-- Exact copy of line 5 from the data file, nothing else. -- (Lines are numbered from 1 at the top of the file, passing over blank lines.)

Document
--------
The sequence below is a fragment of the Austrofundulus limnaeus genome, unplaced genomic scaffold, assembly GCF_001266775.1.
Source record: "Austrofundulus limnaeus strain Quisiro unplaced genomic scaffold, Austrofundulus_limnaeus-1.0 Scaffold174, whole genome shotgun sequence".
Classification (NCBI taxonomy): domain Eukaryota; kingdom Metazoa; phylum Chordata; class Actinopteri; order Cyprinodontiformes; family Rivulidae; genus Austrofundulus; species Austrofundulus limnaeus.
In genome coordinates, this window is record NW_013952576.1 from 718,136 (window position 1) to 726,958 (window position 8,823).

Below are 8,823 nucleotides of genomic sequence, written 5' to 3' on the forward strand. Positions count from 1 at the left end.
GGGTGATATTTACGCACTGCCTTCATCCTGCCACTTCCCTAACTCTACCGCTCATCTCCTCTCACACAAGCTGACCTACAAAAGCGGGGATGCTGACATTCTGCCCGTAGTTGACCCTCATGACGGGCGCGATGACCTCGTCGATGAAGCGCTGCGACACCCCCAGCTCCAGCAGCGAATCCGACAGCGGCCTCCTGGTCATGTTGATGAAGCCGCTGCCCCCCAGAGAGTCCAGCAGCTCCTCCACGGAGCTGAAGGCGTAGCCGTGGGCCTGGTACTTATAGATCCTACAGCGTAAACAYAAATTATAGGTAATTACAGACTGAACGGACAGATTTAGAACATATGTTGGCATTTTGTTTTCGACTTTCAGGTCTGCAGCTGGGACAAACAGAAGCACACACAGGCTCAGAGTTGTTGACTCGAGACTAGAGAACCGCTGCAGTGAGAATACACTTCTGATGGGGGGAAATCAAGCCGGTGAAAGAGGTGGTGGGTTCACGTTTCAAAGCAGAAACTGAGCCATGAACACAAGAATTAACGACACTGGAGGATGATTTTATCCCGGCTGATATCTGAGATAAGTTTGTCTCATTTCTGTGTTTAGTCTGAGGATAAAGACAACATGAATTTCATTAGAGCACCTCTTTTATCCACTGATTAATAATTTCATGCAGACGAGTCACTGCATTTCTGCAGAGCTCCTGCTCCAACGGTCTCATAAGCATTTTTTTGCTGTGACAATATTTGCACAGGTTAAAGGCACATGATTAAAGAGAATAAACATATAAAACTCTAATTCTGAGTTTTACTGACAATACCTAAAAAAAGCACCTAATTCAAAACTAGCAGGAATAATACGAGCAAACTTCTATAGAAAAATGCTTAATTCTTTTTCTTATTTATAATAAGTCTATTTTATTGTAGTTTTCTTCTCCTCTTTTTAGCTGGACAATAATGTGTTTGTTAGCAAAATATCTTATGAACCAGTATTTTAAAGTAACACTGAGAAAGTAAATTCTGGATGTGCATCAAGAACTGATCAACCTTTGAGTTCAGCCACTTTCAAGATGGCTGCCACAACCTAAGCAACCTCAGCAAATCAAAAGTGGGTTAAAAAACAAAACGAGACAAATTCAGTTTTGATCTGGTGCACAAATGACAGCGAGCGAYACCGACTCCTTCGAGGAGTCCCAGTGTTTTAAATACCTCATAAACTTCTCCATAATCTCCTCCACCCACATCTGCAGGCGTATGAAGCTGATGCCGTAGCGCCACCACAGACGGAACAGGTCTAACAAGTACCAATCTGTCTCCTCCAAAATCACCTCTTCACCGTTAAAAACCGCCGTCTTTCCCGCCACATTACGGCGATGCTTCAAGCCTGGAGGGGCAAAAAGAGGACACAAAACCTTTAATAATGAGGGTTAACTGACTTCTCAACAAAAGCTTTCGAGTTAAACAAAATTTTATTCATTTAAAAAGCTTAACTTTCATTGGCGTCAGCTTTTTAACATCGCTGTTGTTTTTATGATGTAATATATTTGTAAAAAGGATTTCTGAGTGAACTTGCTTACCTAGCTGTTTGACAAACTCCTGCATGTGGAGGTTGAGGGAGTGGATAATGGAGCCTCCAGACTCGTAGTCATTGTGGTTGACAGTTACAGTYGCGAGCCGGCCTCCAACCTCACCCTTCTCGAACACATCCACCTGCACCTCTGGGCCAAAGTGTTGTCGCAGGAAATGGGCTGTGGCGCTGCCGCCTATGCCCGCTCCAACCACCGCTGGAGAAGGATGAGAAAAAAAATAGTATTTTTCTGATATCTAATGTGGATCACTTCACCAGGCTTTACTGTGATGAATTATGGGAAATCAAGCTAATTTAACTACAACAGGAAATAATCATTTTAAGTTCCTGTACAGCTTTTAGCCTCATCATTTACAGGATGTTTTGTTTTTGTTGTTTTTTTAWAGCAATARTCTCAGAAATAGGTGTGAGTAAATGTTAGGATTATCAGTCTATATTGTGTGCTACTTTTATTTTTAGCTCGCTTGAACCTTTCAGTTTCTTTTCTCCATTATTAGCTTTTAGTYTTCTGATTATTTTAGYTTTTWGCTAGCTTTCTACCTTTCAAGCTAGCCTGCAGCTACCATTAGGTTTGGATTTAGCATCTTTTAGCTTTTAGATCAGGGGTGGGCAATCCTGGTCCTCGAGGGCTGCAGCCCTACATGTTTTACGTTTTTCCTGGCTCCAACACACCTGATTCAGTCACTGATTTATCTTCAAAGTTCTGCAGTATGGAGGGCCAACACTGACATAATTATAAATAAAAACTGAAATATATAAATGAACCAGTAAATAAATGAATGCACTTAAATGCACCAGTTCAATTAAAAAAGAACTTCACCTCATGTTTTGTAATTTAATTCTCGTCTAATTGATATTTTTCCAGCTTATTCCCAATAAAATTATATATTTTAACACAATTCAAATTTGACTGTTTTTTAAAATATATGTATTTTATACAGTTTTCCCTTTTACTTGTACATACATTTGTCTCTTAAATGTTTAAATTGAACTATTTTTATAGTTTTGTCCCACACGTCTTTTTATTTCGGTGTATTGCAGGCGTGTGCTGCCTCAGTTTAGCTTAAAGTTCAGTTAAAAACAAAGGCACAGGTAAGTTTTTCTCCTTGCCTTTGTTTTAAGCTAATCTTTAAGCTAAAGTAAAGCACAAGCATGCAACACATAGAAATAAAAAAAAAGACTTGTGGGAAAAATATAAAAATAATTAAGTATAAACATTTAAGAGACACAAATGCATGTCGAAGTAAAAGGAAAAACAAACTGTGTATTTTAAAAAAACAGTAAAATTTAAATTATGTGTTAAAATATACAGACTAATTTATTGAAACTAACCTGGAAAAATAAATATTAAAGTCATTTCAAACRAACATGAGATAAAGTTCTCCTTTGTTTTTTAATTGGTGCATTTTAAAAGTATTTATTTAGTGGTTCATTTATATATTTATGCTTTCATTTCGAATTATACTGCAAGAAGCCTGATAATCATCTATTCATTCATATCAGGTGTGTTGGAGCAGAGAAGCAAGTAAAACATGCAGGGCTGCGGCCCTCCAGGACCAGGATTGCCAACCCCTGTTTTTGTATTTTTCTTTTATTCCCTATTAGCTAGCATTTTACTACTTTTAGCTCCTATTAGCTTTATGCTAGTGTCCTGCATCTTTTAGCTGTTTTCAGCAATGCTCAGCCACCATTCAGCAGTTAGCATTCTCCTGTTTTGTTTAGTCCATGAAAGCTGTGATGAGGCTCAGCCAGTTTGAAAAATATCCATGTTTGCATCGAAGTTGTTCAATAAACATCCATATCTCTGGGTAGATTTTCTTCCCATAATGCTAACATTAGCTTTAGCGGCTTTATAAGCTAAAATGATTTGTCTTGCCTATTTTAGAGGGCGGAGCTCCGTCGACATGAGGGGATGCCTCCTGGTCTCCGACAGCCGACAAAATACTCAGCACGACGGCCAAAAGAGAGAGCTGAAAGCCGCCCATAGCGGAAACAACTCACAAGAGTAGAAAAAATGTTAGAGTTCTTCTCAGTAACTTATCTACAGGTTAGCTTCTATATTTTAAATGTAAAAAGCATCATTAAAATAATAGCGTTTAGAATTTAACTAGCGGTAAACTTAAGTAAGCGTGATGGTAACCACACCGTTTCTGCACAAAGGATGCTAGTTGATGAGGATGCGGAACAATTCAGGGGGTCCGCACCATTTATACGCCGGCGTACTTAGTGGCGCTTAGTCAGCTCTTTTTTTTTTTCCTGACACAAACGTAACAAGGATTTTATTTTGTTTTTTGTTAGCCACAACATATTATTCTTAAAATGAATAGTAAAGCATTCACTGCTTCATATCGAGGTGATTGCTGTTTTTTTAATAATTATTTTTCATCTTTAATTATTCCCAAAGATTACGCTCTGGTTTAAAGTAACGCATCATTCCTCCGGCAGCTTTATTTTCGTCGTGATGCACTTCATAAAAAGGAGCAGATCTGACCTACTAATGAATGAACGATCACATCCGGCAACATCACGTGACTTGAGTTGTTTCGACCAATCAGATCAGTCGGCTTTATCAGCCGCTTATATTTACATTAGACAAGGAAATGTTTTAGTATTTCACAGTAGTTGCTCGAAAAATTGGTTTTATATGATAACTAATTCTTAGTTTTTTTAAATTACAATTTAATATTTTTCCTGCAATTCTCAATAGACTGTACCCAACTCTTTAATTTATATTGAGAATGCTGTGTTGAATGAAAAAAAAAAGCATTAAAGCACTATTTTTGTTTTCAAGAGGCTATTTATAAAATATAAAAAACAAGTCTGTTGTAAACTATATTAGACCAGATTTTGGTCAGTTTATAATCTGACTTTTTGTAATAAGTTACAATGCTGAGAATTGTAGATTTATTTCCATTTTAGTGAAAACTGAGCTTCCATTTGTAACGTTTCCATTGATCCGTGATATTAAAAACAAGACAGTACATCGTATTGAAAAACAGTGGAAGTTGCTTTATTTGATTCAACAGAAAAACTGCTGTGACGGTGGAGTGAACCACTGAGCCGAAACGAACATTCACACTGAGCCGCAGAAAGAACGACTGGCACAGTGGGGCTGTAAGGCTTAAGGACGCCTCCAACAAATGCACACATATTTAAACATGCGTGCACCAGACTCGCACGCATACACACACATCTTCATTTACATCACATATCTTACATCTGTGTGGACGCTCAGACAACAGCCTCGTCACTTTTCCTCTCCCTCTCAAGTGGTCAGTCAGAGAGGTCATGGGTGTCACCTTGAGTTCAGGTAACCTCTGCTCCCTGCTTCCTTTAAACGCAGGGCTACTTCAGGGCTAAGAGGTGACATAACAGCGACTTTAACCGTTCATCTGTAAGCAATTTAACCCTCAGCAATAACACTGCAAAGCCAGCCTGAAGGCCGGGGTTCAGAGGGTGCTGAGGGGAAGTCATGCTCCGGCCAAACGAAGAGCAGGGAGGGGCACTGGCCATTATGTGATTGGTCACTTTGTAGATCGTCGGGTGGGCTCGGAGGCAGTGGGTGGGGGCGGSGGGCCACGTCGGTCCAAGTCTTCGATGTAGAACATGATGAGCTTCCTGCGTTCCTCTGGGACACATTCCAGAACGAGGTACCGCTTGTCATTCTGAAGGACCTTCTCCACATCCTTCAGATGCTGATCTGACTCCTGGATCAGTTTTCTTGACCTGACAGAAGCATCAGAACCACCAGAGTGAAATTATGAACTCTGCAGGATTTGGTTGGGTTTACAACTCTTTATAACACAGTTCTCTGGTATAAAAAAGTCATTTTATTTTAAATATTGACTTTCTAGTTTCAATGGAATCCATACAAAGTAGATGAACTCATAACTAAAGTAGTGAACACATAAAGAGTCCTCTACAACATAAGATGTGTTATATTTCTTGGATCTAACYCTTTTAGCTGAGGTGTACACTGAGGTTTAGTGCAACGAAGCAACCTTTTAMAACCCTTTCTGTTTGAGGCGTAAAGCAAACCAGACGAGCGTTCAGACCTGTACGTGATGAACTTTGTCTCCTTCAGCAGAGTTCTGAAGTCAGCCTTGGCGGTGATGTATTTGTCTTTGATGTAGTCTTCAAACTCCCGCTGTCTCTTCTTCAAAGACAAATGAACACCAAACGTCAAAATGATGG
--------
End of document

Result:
Below are 8,823 nucleotides of genomic sequence, written 5' to 3' on the forward strand. Positions count from 1 at the left end.